Imagination and courage: The process of becoming innovative

Joey Menendez
Innovation. A word that is seen everywhere these days. It is hard to turn on a television, flip through a magazine, or search the internet without being inundated with products, articles, and books on the importance of being innovative. Our definition of innovation has come to be synonymous with new ideas or products that come with all the bells and whistles and may look like inventions because we have never seen them in the market before. In fact, innovation is the application of better solutions or methods to meet new requirements or needs of society. If I think about teaching and apply the idea of innovation as creating and using better solutions or methods to meet a need, I get excited about the opportunities we have as educators to enhance the learning experience for our students. 
I recently read an article in the Fort Worth Business Press titled “Understanding the real innovation behind the iPhone”. The author tells the story of how the iPhone transformed the mobile phone industry, but wasn’t technically innovative because many of the features the iPhone had in 2007 could be found in other cell phones. All the features on other mobile devices were meeting the needs of society and the market. Where Apple was innovative was in how they thought about the phone. They allowed their imagination to take them to a place where the phone became a fully functional portable computer and were courageous enough to risk building it.  Imagination and courage were what led to Apple’s innovation. Their innovation combined others solutions into a single product, the iPhone. In our world, being innovative in the classroom takes the same imagination and courage.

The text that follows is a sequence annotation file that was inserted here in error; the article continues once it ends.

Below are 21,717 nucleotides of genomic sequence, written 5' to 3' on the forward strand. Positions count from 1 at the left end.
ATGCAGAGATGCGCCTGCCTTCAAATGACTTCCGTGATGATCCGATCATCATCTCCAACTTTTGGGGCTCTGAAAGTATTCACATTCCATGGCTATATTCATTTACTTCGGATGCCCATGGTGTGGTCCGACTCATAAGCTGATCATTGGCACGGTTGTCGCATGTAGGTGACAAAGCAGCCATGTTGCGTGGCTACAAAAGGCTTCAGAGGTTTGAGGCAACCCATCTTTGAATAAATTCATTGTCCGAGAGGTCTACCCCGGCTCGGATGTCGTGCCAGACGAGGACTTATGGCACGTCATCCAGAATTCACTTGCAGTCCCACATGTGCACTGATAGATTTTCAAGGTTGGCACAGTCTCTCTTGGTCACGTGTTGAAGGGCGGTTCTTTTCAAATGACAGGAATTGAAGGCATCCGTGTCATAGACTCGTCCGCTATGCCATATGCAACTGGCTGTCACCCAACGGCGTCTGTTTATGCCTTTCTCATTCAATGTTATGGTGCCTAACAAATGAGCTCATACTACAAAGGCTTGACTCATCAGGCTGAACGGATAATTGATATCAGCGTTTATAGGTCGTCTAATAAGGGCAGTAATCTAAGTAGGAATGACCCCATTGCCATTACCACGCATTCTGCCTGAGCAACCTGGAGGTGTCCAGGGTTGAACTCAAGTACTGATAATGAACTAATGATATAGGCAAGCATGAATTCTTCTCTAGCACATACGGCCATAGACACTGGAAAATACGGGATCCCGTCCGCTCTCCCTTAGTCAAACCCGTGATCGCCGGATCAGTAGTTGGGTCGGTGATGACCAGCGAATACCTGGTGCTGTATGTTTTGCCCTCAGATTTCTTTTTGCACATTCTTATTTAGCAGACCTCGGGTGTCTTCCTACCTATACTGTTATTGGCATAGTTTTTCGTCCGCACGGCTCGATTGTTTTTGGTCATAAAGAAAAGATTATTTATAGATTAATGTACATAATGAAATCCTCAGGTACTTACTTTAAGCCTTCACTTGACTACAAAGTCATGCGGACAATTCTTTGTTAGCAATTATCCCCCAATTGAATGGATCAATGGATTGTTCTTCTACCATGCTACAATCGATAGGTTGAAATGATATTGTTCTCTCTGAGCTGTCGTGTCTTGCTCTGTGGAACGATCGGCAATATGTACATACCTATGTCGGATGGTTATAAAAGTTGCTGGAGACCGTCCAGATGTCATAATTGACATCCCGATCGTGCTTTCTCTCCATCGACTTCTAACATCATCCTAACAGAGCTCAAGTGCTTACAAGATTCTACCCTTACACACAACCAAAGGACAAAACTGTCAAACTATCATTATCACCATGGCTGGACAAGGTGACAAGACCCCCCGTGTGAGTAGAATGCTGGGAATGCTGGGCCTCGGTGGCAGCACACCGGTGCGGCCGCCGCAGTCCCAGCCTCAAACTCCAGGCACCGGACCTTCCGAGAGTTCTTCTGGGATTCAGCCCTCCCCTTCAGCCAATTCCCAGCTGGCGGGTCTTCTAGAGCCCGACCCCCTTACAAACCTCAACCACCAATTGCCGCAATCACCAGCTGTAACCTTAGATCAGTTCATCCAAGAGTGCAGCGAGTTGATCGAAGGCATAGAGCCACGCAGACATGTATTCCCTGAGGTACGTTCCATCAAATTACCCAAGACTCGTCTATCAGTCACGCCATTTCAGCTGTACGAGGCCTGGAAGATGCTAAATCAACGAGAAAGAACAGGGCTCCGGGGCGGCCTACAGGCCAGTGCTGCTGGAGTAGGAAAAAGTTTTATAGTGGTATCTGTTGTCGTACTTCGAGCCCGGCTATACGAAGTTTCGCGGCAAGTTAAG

This year we are leveraging current research in education to help guide our practice in the classrooms. Our teachers are being asked to create Essential Questions which will guide their curriculum and will help our students grow and learn a transferable skillset. This exercise will require our teachers to be more imaginative and courageous in creating new student-centered learning environments, thus becoming innovative in the classroom.

Innovative teaching is occurring at All Saints’ every day.  A few examples include:
  • The entire Spanish department uses “I can” statements with each lesson taught. Using Essential Questions and Learning Outcomes to drive home their curriculum, our teachers build language skills in Spanish so students will be able to hold a conversation with a native speaker. Each Friday in Spanish classes, students take part in “Language Initiative.” Students participate in activities to make them stronger and, as the department says “more awesome at Spanish.” Language learning is a process and achieving proficiency takes work on the students’ part to listen to and read the language as much as possible. Students choose the activities to work on each Friday that will help them with their language acquisition. 
  • A number of teachers are implementing skill-based grading that is leading to better scholars and to emphasizing mastery. The goal is to build transferrable skills that they can use in other environments of their learning.   
  • Chemistry and Forensics classes are using interactive journals in class to develop a deeper understanding of the subjects while using Essential Questions to drive daily lessons.
These are but a few places where teachers areidentifying better practices to meet the ever-changing needs of their students’ learning.  Being innovative is a continual process that we are committed to here at All Saints’ in all that we do-the result of the motivation to be the very best independent school. 
All Saints’ Episcopal School is a leading college preparatory day school in Fort Worth, Texas. Grounded in the Episcopal school tradition, All Saints’ offers programming of national distinction in the academic, fine art, athletic and spiritual disciplines, which brings to life our philosophy of promoting each student’s individual genius within.
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